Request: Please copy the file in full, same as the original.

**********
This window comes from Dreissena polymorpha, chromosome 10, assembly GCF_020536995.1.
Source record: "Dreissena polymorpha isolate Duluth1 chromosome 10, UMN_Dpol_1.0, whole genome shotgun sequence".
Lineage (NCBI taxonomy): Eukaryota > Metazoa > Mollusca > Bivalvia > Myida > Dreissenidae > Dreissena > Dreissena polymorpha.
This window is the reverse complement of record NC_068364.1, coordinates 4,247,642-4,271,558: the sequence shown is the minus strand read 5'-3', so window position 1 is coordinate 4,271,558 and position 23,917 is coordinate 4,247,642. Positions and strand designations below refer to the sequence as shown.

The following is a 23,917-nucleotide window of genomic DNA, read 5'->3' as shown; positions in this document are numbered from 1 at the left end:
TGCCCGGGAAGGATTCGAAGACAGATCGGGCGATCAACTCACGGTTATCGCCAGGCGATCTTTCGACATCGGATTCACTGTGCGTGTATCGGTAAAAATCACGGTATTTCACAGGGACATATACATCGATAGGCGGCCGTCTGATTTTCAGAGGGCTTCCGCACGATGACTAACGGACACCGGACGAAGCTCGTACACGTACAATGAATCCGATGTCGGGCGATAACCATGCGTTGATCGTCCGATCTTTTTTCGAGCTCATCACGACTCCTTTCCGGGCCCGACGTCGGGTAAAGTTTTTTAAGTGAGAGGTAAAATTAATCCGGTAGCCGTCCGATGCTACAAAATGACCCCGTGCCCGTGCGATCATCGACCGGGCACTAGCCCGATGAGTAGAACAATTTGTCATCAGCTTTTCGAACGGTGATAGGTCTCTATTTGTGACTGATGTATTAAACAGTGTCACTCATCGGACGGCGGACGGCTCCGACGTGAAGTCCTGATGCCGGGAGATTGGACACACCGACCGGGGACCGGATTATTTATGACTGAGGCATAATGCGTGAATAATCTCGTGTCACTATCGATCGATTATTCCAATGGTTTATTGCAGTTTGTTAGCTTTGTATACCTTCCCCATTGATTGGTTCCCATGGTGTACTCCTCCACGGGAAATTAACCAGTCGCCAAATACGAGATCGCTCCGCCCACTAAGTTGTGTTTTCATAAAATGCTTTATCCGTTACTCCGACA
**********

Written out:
This window comes from Dreissena polymorpha, chromosome 10, assembly GCF_020536995.1.
Source record: "Dreissena polymorpha isolate Duluth1 chromosome 10, UMN_Dpol_1.0, whole genome shotgun sequence".
Lineage (NCBI taxonomy): Eukaryota > Metazoa > Mollusca > Bivalvia > Myida > Dreissenidae > Dreissena > Dreissena polymorpha.
This window is the reverse complement of record NC_068364.1, coordinates 4,247,642-4,271,558: the sequence shown is the minus strand read 5'-3', so window position 1 is coordinate 4,271,558 and position 23,917 is coordinate 4,247,642. Positions and strand designations below refer to the sequence as shown.

The following is a 23,917-nucleotide window of genomic DNA, read 5'->3' as shown; positions in this document are numbered from 1 at the left end:
TGCCCGGGAAGGATTCGAAGACAGATCGGGCGATCAACTCACGGTTATCGCCAGGCGATCTTTCGACATCGGATTCACTGTGCGTGTATCGGTAAAAATCACGGTATTTCACAGGGACATATACATCGATAGGCGGCCGTCTGATTTTCAGAGGGCTTCCGCACGATGACTAACGGACACCGGACGAAGCTCGTACACGTACAATGAATCCGATGTCGGGCGATAACCATGCGTTGATCGTCCGATCTTTTTTCGAGCTCATCACGACTCCTTTCCGGGCCCGACGTCGGGTAAAGTTTTTTAAGTGAGAGGTAAAATTAATCCGGTAGCCGTCCGATGCTACAAAATGACCCCGTGCCCGTGCGATCATCGACCGGGCACTAGCCCGATGAGTAGAACAATTTGTCATCAGCTTTTCGAACGGTGATAGGTCTCTATTTGTGACTGATGTATTAAACAGTGTCACTCATCGGACGGCGGACGGCTCCGACGTGAAGTCCTGATGCCGGGAGATTGGACACACCGACCGGGGACCGGATTATTTATGACTGAGGCATAATGCGTGAATAATCTCGTGTCACTATCGATCGATTATTCCAATGGTTTATTGCAGTTTGTTAGCTTTGTATACCTTCCCCATTGATTGGTTCCCATGGTGTACTCCTCCACGGGAAATTAACCAGTCGCCAAATACGAGATCGCTCCGCCCACTAAGTTGTGTTTTCATAAAATGCTTTATCCGTTACTCCGACA